12. In the workplace, have regular, healthy dialogues and conversations about Black life and history [Be thoughtful about inclusion, diversity, and collaborations.]
  13. Support Black radio stations, Black press, and Black newspapers
  14. Follow and support Black artists (i.e. comic book, manga, anime, illustrator, painter)
  15. Incorporate a regular inclusive curriculum (i.e. create lesson plans) in your classroom that inspires and educates (K-12 and College)
  16. Follow a Black historian, scholar, activist organization, foundation on social media (this provides exposure for them and you get to learn something new on daily/weekly/monthly basis)
  17. Have a game night with family and friends using one of these games (Black Card Revoked and CultureTags)
  18. Host a Virtual Wine Tasting with a Black-owned wine and or support/highlight Black sommeliers, winemakers, and businesses
  19. Host a dinner party, try a new recipe and/or create a weekly menu inspired by Black/African Diasporic cuisines
  20. Organize/create a Black History Internet Scavenger Hunt that uses questions that pertain to African American people and moments
  21. Participate in a Story Time reading Black authored children books via your local library/Tune into a “StoryCorps” story that centers Black voices in conversations about Black history, identity, struggles, and joy”!
  22. Volunteer your time with an organization, non-profit or charity (i.e. Happy Mama Happy Mini, Black Girls CODE, National Society of Black Engineers, United Negro College Fund, Color of Change, National Council of Black Studies, Association for the Study of African American Life and History, Trans Women of Color Collective, Audre Lorde Project, Million Hoodies, Black Women’s Blueprint, and many more) that empowers and uplifts Black diasporic communities.
  23. Find ways to celebrate Black Joy!! (going to the park, streaming a concert, attending a sports event, etc.)
  24. Talk about the importance of journalism as well as its limitations with regards to Black social and cultural movements
  25. Create a monthly mural project that celebrates/honors Black artistic movements (past and present)
  26. Create a YouTube video diary that documents Black experiences
  27. Learn about Black history and culture through the lens of Black photographers
  28. Understand that Black Lives Matter!!

~Dr. G.

*Jointly published on “Happy Mama Happy Mini

Posted in On The Radar

On the Radar

Peep Game Comix and The Comic Book Shopping Experience present the 2021 ‘Black Comix Universe’ Virtual Comic Con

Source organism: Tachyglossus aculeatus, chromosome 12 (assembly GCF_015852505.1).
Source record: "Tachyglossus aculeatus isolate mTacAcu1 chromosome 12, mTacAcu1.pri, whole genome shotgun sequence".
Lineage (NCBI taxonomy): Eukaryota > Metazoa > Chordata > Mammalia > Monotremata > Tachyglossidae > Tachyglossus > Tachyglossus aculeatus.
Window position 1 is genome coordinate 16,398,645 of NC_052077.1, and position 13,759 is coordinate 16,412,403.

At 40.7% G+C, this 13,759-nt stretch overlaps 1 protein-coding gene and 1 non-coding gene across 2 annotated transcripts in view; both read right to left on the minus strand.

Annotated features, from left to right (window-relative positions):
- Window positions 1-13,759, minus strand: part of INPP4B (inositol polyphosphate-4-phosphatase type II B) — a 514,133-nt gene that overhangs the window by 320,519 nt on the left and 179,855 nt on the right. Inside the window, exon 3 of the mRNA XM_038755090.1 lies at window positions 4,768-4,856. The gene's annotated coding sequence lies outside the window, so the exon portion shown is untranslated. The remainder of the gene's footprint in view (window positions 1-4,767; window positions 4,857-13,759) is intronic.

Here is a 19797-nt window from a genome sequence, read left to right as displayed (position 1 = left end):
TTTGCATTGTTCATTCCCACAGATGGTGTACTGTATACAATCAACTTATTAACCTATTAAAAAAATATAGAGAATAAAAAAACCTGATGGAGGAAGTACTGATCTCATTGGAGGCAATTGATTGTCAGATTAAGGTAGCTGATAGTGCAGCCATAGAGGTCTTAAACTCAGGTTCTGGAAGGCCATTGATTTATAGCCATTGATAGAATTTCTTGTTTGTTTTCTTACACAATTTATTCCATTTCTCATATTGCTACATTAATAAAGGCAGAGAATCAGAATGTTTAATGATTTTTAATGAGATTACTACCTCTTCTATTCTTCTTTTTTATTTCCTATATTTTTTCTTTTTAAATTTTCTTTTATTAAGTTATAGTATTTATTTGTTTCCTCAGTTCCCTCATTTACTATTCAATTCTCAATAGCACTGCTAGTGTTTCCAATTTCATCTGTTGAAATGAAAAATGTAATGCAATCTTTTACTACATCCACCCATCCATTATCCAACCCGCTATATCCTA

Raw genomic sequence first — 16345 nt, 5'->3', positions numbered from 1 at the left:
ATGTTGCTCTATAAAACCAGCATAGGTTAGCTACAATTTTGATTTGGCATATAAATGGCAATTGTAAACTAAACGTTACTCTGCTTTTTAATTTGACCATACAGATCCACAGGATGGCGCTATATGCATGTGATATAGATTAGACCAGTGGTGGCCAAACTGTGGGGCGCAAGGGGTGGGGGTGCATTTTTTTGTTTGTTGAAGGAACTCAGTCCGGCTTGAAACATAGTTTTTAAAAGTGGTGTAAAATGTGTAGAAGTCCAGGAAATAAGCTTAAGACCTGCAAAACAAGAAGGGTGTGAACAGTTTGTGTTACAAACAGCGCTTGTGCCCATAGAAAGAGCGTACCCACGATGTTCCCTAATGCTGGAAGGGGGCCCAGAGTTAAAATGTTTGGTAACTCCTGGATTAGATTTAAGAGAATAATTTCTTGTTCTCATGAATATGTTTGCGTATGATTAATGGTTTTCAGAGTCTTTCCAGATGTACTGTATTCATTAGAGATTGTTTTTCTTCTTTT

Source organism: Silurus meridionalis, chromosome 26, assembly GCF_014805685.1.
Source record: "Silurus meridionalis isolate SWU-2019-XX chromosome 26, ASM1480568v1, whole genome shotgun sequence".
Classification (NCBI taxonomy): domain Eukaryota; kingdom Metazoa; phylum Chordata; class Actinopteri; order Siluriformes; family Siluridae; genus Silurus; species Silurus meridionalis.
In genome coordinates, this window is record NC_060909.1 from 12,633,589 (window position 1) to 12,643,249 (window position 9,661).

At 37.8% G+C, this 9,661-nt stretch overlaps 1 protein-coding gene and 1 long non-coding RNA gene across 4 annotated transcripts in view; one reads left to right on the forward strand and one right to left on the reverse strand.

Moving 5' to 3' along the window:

Two of my favorite things Black History and comics…And what better way to close out Black History Month than with a virtual comic con!! So as part of Black History Month, Peep Game Comix and The Comic Book Shopping Experience will be closing out with a 2-day virtual comic con, Black Comix Universe; the virtual comic con event will take place on Saturday, February 27 and Sunday, February 28!

The purpose of the event is to educate comic book fans about the amazing work and impact Black creators are having in the comic book industry. The 16 hour event will stream live on several platforms including: Youtube, Facebook, Twitch and others. ~Peep Game Comix

During these two eventful days there will be a host of panel presentations along with featured guests like Afua Richardson (Illustrator, Indie Publisher,Musician), John Jennings (Illustrator, Publisher), Tim Fielder (Illustrator, Author), Joseph Illidge (Editor, Writer), and more!!

This is a con you do not want to miss…I know I won’t!!

For more information about the Virtual Con and Peep Game Comix see here!!

~Dr. G

Posted in On the Desk...

2021 Black History Month Features

Are you looking for an engaging documentary to watch with the family? Do you need a special report to share with you students? Or a digital platform that taps into your musical and/or intellectual interests? Well I have a few things that are airing this month in honor of Black History Month:

Television

  • Tuskegee Airmen: Legacy of Courage (History Channel)- Wednesday, February 10th at 8pm/ET…”In this one hour special, Robin Roberts explores the legacy of the Tuskegee Airmen, the legendary group of African American pilots including her father that served in WWII, revealing how these warriors for change helped end segregation in the military and pave the way for the civil rights movement.”